Article by Lisa Colton
In the late 1990s, I was a student at the University of Huddersfield, and took a class called Women in Music. I chose it because I knew next to nothing about women composers, other than Hildegard von Bingen and Judith Weir. The tutor for the course was composer Margaret Lucy Wilkins, and it became gradually apparent that Wilkins was a musician whose own creative voice was richly informed by her interest in the past.
Margaret Lucy Wilkins was a founder member of the Scottish Early Music Consort in St Andrews in 1969, having been inspired by both medieval scholarship and by David Munrow. She knew the music of Peter Maxwell Davies, whose works often drew directly or indirectly on historical materials, and both composers took examples of medieval song from the Historical Anthology of Music. Wilkins’s creative voice was informed to some extent by her knowledge of British composers – notably Britten, Tippett, Birtwistle, and Maxwell Davies – but she held greater affinity with the wider European context, such as the music of Pierre Boulez. Many of these composers were interested in early music, or in working with numerology and mathematical systems for the creation of artistic materials.
Wilkins’s Revelations of the Seven Angels (1988) is a work of enormous scale and powerful atmospheric effect. Designed for performance in a spacious, Gothic cathedral in which the audience sits at the heart of the performance, Revelations draws upon architectural and historical symbolism as well as medieval song.
In Revelations, the musical structure of seven “stations” is framed by an outer pair of sections: “Alpha” and “Omega”. The Book of Revelation and the number seven are central reference points. Borrowed material features strongly as part of the work’s medievalism: the chant Benedicamus Domino and a 13th-century motet, Candida virginitas, performed by men’s voices (Station 2); a fifteenth-century Marian lullaby sung by the solo soprano (Station 4); and the Alleluia plainchant sung by boys (Station 7).
The central soprano aria within Station 4 (Earth Mother (Security): The Angel of Compassion) presents Mary’s expression of her grief at the loss of her son, which Wilkins reflects is:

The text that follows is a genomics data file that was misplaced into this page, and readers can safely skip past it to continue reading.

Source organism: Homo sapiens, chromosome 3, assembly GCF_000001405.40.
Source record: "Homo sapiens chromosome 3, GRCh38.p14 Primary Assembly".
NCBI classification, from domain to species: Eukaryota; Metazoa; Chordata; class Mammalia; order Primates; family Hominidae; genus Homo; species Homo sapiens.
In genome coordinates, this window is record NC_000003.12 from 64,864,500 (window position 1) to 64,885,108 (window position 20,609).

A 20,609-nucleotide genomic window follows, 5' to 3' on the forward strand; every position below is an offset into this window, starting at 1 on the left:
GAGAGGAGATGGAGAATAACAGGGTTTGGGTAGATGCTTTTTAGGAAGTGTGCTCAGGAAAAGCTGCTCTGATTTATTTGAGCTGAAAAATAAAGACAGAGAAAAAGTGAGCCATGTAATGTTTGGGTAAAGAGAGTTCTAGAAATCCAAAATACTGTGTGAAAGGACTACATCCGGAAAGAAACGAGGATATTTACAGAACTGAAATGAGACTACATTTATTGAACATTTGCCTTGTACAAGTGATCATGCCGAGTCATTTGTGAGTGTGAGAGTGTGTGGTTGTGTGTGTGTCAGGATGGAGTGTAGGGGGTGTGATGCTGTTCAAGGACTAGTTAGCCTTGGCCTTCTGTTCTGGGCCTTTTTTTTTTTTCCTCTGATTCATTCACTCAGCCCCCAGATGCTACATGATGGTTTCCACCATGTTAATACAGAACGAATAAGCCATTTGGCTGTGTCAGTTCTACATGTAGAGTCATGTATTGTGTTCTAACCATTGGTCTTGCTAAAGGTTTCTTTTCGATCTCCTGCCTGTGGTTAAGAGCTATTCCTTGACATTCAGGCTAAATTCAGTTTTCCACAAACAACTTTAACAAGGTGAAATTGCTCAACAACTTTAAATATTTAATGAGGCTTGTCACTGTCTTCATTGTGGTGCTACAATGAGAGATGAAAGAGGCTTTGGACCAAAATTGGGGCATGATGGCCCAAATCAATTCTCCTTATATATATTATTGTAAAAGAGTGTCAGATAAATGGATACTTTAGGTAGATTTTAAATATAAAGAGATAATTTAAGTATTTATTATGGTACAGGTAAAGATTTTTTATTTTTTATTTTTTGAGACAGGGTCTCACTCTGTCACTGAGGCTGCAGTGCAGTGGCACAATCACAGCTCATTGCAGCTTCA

“not feminist, but is a woman’s feelings about what’s happened. It’s absolutely intense; you couldn’t get more intense than being grief-stricken at the loss of your child” (interview with the composer, May 2014).
This station contrasts the “laughing, kissing and merry cheer” of Mary bouncing her child on her knee with her sadness at the Crucifixion. In this part of the work, Wilkins places the humanity of Mary at the forefront of dramatic musical language. The evocative text “But ever, alas, I make my moan, to see my son’s head as it is here. I prick out thorns by one and one, for now lieth dead my dear son” is set to an original melody with sensitivity. Although the overall effect, with its string accompaniment, is not tonal, the triadic and arpeggio movement of the soprano line is comforting, like a lullaby, except for darker sections in which the Christ’s suffering is emphasized.
Both early and contemporary music are sometimes seen as quite distant from the familiar, tonal repertory of most public concerts. In drawing on medieval lyric and melody Revelations of the Seven Angels, Wilkins brings the two together in a way that highlights the timeless themes of parenthood, love, and loss.
Dr Lisa Colton is Reader in Musicology at the University of Huddersfield. Her monograph, Angel Song: Medieval English Music in History (Routledge, 2017) has been described as “a masterful account of the medieval history of English music” (Music and Letters). Her chapter “Past Tense: Creative Medievalism in the Music of Margaret Lucy Wilkins” is forthcoming in the Oxford Handbook on Music and Medievalism, edited by Kirsten Yri and Stephen Meyer.
- A DVD of the full work was released as Margaret Lucy Wilkins, Revelations of the Seven Angels. Conductor Barrie Webb, Corul Filarmonicii Banatul, Filarmonica Banatul (Vienna Modern Masters: VMM 1055, 2004).
- The score is held within the British Music Collection at Heritage Quay, University of Huddersfield. The score is reproduced with permission, and the example was typeset by Solomiya Moroz.